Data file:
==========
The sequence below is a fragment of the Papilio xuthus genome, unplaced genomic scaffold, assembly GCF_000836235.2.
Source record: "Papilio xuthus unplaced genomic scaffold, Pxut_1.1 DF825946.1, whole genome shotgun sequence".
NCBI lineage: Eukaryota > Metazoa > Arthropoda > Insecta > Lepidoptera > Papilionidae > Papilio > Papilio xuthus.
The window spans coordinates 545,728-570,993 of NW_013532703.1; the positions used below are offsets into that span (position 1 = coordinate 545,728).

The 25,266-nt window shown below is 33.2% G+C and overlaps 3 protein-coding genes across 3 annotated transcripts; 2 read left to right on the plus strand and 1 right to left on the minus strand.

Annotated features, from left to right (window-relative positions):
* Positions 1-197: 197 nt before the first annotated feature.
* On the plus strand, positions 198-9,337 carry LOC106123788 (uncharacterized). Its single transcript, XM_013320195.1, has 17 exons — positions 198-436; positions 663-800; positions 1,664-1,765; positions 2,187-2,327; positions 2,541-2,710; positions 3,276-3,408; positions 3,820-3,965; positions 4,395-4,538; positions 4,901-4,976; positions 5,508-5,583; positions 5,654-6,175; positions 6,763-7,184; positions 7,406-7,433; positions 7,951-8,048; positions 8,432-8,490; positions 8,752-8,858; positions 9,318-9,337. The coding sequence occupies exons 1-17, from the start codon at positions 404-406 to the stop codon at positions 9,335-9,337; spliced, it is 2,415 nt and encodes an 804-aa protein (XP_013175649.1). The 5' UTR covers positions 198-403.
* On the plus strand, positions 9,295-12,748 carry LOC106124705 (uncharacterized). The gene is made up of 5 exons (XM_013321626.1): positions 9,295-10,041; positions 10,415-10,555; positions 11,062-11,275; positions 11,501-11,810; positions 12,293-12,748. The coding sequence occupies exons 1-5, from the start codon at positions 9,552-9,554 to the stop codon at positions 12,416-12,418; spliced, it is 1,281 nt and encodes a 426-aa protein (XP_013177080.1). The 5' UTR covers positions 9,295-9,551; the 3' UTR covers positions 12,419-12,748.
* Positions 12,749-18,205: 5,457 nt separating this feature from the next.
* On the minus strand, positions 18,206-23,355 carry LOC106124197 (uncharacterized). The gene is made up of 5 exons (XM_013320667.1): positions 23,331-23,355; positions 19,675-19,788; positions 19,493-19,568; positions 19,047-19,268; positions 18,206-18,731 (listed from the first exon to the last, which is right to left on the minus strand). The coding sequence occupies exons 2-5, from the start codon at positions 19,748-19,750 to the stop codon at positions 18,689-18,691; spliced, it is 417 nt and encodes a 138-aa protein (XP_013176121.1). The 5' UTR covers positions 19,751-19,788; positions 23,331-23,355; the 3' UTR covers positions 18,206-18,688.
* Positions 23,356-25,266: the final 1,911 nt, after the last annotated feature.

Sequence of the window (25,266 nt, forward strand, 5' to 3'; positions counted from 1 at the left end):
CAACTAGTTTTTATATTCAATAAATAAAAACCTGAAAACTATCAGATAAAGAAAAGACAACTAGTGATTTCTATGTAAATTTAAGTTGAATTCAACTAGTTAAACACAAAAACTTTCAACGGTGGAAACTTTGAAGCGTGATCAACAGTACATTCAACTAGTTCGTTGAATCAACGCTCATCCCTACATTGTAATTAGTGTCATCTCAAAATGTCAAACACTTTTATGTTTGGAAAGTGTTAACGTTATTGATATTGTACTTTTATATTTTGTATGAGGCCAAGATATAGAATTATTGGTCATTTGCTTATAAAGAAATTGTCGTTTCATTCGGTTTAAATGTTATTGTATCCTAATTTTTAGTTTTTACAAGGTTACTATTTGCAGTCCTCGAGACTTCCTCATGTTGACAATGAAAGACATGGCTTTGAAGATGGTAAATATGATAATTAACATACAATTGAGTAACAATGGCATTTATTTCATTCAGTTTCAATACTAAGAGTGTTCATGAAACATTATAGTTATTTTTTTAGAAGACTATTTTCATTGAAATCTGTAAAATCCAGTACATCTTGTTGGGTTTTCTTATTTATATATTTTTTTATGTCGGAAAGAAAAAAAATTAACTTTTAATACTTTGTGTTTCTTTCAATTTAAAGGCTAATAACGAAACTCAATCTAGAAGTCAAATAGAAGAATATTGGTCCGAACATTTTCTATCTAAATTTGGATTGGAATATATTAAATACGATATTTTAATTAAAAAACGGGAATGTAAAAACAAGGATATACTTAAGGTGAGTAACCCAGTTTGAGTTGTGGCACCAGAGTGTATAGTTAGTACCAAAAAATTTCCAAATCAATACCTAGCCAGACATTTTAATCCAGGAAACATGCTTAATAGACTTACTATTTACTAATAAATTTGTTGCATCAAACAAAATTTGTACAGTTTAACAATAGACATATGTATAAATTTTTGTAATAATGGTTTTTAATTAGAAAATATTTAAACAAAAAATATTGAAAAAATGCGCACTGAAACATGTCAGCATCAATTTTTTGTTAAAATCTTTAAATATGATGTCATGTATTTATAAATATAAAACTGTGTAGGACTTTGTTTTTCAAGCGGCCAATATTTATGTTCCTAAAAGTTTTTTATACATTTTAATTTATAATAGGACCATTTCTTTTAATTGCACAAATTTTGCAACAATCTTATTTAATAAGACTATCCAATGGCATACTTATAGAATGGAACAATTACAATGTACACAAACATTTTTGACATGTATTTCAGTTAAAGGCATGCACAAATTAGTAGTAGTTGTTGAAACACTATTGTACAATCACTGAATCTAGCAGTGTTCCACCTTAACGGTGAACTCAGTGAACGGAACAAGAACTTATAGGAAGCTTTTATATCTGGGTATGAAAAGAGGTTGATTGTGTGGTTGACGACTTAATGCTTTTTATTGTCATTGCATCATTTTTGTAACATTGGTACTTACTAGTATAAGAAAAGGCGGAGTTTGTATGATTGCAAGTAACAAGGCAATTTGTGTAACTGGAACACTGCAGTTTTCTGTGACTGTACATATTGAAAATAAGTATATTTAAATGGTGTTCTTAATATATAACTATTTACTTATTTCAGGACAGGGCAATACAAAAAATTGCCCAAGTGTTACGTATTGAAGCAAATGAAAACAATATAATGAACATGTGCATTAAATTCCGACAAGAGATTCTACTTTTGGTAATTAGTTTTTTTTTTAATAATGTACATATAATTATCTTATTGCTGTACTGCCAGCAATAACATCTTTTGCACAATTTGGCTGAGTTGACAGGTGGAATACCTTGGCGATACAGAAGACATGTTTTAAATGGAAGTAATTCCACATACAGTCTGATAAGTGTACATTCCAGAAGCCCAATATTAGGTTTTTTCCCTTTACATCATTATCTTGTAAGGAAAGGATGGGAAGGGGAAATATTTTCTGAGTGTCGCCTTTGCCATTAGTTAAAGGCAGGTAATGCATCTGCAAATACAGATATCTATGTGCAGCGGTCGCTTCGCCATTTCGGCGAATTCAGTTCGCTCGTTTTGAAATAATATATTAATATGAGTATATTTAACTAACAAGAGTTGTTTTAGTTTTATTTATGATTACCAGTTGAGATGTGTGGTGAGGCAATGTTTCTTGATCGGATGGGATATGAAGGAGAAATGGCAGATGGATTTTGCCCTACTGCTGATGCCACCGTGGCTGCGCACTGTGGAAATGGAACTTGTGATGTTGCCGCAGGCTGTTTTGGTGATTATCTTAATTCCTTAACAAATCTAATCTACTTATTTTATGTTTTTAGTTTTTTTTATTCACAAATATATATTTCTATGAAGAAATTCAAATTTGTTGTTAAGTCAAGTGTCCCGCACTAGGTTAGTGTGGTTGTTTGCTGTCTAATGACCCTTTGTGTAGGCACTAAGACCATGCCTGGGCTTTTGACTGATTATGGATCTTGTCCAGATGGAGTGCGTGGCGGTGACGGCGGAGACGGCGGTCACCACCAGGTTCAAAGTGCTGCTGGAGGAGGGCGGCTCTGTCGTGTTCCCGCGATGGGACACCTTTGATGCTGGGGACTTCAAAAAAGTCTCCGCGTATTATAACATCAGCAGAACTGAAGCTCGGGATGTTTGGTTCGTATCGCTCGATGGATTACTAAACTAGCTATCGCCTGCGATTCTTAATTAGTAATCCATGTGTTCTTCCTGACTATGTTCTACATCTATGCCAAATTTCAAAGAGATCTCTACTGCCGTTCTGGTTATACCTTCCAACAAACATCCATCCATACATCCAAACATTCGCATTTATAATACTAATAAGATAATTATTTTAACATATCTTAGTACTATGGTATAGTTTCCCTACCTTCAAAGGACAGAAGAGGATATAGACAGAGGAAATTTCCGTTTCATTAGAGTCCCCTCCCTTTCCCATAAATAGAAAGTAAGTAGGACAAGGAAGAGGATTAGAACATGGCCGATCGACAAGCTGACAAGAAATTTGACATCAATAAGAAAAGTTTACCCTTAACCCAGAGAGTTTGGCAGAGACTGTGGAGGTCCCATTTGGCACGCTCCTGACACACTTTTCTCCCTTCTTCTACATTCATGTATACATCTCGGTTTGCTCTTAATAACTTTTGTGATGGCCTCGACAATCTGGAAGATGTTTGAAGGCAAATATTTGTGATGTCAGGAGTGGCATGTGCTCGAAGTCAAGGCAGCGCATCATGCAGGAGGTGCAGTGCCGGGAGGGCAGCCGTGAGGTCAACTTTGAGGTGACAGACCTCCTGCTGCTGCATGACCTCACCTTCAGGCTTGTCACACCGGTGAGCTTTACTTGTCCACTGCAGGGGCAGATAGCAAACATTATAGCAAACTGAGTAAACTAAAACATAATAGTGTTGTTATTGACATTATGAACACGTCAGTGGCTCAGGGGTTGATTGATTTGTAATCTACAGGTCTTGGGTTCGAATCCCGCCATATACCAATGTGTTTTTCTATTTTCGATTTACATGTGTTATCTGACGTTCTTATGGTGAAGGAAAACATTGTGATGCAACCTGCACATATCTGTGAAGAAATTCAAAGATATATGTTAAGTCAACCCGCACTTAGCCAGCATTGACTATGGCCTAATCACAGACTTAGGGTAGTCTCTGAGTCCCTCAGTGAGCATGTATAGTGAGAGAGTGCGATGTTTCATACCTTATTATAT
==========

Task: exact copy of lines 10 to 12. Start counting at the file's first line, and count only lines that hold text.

* Positions 12,749-18,205: 5,457 nt separating this feature from the next.
* On the minus strand, positions 18,206-23,355 carry LOC106124197 (uncharacterized). The gene is made up of 5 exons (XM_013320667.1): positions 23,331-23,355; positions 19,675-19,788; positions 19,493-19,568; positions 19,047-19,268; positions 18,206-18,731 (listed from the first exon to the last, which is right to left on the minus strand). The coding sequence occupies exons 2-5, from the start codon at positions 19,748-19,750 to the stop codon at positions 18,689-18,691; spliced, it is 417 nt and encodes a 138-aa protein (XP_013176121.1). The 5' UTR covers positions 19,751-19,788; positions 23,331-23,355; the 3' UTR covers positions 18,206-18,688.
* Positions 23,356-25,266: the final 1,911 nt, after the last annotated feature.